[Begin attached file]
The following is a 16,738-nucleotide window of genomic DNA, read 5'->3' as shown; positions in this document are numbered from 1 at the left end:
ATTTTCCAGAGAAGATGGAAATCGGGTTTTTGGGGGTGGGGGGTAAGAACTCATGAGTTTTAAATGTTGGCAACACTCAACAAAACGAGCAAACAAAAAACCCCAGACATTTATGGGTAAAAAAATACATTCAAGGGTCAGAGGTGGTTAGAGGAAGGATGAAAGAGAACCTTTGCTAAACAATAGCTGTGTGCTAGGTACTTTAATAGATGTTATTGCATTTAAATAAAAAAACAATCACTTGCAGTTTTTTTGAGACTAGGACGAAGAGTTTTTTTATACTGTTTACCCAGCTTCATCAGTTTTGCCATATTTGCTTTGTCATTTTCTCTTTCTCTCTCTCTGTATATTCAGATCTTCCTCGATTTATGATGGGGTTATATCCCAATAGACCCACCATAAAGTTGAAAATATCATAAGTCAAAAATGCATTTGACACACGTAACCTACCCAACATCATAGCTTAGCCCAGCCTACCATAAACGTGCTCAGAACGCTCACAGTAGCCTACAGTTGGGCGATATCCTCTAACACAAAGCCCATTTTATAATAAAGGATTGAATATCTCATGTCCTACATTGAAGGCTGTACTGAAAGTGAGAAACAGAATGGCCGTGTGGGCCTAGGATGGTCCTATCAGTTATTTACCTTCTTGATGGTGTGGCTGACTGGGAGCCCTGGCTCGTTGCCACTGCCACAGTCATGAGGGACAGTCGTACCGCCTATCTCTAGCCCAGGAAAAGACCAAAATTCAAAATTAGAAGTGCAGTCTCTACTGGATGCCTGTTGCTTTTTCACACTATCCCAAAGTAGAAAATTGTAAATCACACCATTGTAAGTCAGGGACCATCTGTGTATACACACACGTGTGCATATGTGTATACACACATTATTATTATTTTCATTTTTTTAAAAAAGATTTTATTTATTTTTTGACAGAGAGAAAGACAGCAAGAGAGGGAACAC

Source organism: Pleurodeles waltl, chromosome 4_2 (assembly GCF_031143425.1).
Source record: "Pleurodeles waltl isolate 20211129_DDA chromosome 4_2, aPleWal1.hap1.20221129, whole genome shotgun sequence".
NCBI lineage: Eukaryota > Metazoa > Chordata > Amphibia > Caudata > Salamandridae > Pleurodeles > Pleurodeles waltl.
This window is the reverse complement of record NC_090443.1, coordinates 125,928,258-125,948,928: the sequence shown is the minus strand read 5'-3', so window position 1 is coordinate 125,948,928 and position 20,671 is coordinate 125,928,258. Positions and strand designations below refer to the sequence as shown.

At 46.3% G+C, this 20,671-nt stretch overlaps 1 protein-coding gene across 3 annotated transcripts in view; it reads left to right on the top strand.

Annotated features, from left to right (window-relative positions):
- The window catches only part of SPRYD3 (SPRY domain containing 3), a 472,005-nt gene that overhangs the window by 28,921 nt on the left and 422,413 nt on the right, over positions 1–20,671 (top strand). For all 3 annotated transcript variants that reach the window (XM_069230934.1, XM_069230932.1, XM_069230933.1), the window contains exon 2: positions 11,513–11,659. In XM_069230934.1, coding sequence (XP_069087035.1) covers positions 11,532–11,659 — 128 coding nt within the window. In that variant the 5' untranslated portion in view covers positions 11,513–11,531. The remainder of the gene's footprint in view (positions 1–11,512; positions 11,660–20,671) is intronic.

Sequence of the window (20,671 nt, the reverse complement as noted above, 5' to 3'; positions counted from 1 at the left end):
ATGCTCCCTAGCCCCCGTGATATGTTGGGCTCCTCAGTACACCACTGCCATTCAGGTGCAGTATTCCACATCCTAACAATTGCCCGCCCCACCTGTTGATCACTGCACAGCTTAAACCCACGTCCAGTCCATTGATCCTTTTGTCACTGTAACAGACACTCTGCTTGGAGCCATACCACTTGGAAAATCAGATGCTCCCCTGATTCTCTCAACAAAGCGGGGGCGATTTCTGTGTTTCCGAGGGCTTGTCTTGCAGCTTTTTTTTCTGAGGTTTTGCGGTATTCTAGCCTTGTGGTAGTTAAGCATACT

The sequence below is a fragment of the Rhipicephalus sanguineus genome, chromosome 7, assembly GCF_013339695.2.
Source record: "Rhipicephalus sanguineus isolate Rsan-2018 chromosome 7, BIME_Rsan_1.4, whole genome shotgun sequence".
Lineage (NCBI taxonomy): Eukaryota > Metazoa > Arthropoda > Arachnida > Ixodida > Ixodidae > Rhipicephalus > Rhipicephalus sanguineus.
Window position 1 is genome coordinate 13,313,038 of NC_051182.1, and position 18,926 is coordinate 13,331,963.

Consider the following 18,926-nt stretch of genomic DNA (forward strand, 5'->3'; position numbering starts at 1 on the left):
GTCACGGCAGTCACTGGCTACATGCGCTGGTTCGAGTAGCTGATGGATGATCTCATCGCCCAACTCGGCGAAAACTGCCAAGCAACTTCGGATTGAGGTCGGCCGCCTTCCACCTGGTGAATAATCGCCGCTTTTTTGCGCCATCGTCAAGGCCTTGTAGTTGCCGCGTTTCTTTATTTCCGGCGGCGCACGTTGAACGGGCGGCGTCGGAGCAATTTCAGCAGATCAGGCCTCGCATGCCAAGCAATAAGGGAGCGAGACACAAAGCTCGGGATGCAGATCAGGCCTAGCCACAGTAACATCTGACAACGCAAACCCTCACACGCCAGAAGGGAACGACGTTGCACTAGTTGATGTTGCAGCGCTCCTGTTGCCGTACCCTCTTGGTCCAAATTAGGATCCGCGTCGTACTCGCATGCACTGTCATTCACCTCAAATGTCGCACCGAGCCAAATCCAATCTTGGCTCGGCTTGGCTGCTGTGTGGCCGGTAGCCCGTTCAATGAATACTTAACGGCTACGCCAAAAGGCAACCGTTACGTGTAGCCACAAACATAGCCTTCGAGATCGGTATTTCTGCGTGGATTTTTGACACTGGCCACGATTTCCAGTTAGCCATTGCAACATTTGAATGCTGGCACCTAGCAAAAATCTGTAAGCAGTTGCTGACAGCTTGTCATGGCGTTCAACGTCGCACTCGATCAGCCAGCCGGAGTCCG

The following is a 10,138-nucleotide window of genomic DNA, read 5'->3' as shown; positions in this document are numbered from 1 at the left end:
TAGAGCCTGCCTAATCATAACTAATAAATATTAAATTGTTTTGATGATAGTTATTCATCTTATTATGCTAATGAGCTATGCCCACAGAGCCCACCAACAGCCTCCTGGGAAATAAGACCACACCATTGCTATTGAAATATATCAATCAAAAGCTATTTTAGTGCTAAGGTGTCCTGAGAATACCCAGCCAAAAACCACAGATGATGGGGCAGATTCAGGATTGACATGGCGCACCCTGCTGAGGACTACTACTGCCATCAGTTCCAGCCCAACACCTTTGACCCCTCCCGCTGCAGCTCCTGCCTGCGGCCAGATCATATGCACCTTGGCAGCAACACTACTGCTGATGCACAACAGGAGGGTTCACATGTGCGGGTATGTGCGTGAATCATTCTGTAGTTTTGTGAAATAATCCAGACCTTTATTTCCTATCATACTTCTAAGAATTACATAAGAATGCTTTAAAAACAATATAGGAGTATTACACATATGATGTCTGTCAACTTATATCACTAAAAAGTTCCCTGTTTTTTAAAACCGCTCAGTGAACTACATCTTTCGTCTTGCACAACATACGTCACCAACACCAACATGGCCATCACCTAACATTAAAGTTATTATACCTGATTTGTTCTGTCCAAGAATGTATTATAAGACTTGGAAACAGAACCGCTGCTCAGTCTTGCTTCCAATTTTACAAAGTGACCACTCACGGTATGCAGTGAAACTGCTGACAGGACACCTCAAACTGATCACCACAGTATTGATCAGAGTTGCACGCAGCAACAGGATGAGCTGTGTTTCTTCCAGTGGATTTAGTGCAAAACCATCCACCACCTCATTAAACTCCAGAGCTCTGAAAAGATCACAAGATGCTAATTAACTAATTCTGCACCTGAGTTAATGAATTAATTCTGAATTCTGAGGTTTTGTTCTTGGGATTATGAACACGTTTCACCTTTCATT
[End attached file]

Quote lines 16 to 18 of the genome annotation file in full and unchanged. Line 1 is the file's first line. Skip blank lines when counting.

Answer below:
Consider the following 18,926-nt stretch of genomic DNA (forward strand, 5'->3'; position numbering starts at 1 on the left):
GTCACGGCAGTCACTGGCTACATGCGCTGGTTCGAGTAGCTGATGGATGATCTCATCGCCCAACTCGGCGAAAACTGCCAAGCAACTTCGGATTGAGGTCGGCCGCCTTCCACCTGGTGAATAATCGCCGCTTTTTTGCGCCATCGTCAAGGCCTTGTAGTTGCCGCGTTTCTTTATTTCCGGCGGCGCACGTTGAACGGGCGGCGTCGGAGCAATTTCAGCAGATCAGGCCTCGCATGCCAAGCAATAAGGGAGCGAGACACAAAGCTCGGGATGCAGATCAGGCCTAGCCACAGTAACATCTGACAACGCAAACCCTCACACGCCAGAAGGGAACGACGTTGCACTAGTTGATGTTGCAGCGCTCCTGTTGCCGTACCCTCTTGGTCCAAATTAGGATCCGCGTCGTACTCGCATGCACTGTCATTCACCTCAAATGTCGCACCGAGCCAAATCCAATCTTGGCTCGGCTTGGCTGCTGTGTGGCCGGTAGCCCGTTCAATGAATACTTAACGGCTACGCCAAAAGGCAACCGTTACGTGTAGCCACAAACATAGCCTTCGAGATCGGTATTTCTGCGTGGATTTTTGACACTGGCCACGATTTCCAGTTAGCCATTGCAACATTTGAATGCTGGCACCTAGCAAAAATCTGTAAGCAGTTGCTGACAGCTTGTCATGGCGTTCAACGTCGCACTCGATCAGCCAGCCGGAGTCCG

The following is a 10,138-nucleotide window of genomic DNA, read 5'->3' as shown; positions in this document are numbered from 1 at the left end: